6. Organization of the Plea Colloquy
The most disturbing aspect of the plea colloquy is that the judge asked Gentry to plead to the twelve counts of the three indictments at the very beginning of the plea hearing. This occurred before Gentry has been advised of the rights that he would be forgoing if he pled guilty, including the right against self-incrimination. Only after Gentry said the word "guilty" twelve separate times did the court caution him that he had the right to remain silent.
Although it was highly irregular of the court to cause Gentry to say the word "guilty" at the outset of the plea hearing, a full reading of the record demonstrates that doing so did not amount to a "fundamental defect which inherently resulted in a complete miscarriage of justice." Hill v. United States, 368 U.S. 424, 428, 7 L. Ed. 2d 417, 82 S. Ct. 468 (1962). The transcript makes plain that the court did not consider Gentry's utterances of "guilty" at the beginning of the colloquy as constituting his plea. The judge did not accept the plea until Gentry was advised of his rights and of the consequences of pleading guilty, after asking Gentry several times again whether he truly intended to plead guilty. Tr. 12, 20. Gentry was given every reasonable opportunity by the judge to enter the type of plea he wished to.
Finally, Gentry suggests that he actually never did plead guilty to the charges against him after being informed of his rights and advised of the consequences of the plea. The plea colloquy, taken in its entirety, demonstrates that Gentry did indeed admit his guilt after being properly advised of his rights and the consequences. After advising Gentry of his Boykin and other rights, and after advising him that he did not have to plead guilty and that he had a right to trial, the judge asked, "And are you still willing to go forward?" Gentry answered, "Yes." Tr. 9. Later, the court asked, "Are you pleading guilty freely and voluntarily?" and Gentry answered, "Yes." Tr. 10. After telling Gentry that a guilty plea could lead to 35 years in prison, the court asked, "Are you still willing to go forward?" and Gentry again responded, "Yes." Tr. 12.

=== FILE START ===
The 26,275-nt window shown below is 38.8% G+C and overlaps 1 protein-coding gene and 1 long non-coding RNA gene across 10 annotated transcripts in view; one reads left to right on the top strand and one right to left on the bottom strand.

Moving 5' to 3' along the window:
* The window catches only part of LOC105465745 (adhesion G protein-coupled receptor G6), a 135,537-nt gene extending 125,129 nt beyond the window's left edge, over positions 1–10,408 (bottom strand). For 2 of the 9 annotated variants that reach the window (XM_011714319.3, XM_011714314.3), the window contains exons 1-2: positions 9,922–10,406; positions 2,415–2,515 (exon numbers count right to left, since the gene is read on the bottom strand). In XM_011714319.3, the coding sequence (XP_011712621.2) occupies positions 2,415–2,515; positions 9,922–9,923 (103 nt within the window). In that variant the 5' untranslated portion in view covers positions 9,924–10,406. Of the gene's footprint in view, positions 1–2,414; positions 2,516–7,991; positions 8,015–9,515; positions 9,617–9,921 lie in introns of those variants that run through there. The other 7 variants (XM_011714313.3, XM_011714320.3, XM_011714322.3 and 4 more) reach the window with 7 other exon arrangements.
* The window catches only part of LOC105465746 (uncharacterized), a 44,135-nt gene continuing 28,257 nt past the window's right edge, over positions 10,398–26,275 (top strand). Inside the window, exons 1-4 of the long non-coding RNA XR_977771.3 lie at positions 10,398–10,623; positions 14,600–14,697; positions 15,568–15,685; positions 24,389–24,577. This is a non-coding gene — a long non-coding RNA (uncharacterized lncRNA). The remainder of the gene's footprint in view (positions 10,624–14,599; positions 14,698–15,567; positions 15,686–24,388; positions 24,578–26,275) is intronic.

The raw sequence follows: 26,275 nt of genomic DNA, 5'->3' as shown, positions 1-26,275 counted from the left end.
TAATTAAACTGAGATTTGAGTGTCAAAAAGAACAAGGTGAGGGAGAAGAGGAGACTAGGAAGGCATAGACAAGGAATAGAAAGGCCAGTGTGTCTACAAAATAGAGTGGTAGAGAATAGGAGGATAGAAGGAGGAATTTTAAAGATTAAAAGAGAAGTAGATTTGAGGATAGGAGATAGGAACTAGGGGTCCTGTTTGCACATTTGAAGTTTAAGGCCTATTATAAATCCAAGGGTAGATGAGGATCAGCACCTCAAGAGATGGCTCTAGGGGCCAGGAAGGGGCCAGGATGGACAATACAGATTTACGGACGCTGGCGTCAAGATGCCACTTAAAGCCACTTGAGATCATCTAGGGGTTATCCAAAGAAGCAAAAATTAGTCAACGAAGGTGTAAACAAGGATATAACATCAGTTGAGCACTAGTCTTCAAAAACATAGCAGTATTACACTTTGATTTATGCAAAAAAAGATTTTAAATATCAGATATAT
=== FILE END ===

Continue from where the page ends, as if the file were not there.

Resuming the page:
Those questions and answers make clear that Gentry did admit to his guilt. The fact that immediately prior to actually accepting the guilty plea, the judge asked Gentry whether he thought pleading guilty was "in his best interest," rather than asking Gentry if he was guilty, does not amount to a "fundamental defect which inherently resulted in a complete miscarriage of justice." Hill, 368 U.S., at 428.
In sum, the court concludes that Gentry failed to meet his burden of proof that his guilty pleas in Maine were not voluntarily and intelligently made. The court so concedes based on a review of the totality of the circumstances.
C. Amendment to § 924(e) When Applied to Gentry is Not an Ex Post Facto Law.
According to the first Maine indictment (88-1162), Gentry committed five burglaries between August 4-13, 1988. The second indictment (89-324) charged him with one burglary on November 7, 1988. The third indictment (89-412) charges him with a final burglary on December 4.
On November 18, 1988, the underlined words were added to 18 U.S.C. § 924(e)(1) by Public Law 100-690:
In the case of a person who violates section 922(g) of this title and has three previous convictions by any court . . . for a violent felony . . . committed on occasions different from one another, such person shall not be . . . imprisoned less than fifteen years.
The additional language was to clear up a dispute among the circuits. Some circuits had held that a defendant is subject to the enhanced penalty, regardless of the number of adjudications, as long as each conviction arises out of a distinct criminal episode. Others had held that courts should count the number of adjudicated separately even if more than one distinct criminal episode was tried at the same trial.
Gentry points out that Congress did not add the clarifying language until after he had committed six burglaries listed in the earlier two indictments. He then argues that because those first six burglaries would probably have been adjudicated together under Maine law, see Me. Rev. Stat. tit. 17A, § 14, the clarifying language should not be applied to those burglaries to treat them as separate offenses for the purposes of the enhancement provision. Rather, the first six burglaries should be lumped together as a single adjudication of burglary. His conviction based on the December 4, 1988 indictment (after the change in the law) would have given him a second conviction, one short of that required for sentence enhancement.
United States v. Jordan, 870 F.2d 1310 (7th Cir. 1989) defeats Gentry's argument. In Jordan, the defendant committed his three prior violent felonies before the enhancement statute was ever enacted. He was convicted of the precursor to § 922(g)(1) after the enhancement penalty was enacted. The Seventh Circuit ruled that the enhancement provision did not make more onerous the punishment for crimes committed before its enactment, because the enhancement provision did not increase the punishment for the three prior convictions. Rather, it imposed a stiffer penalty on the felon-in-possession crime, which had occurred after the enactment or the enhancement provision. The same would be true here with respect to the amendment to § 924(e).
Kevin Gentry's motion to preclude the government's use of Gentry's prior convictions for sentence enhancement purposes is denied.
BRIAN BARNETT DUFF,
UNITED STATES DISTRICT COURT
DATE: January 2, 1992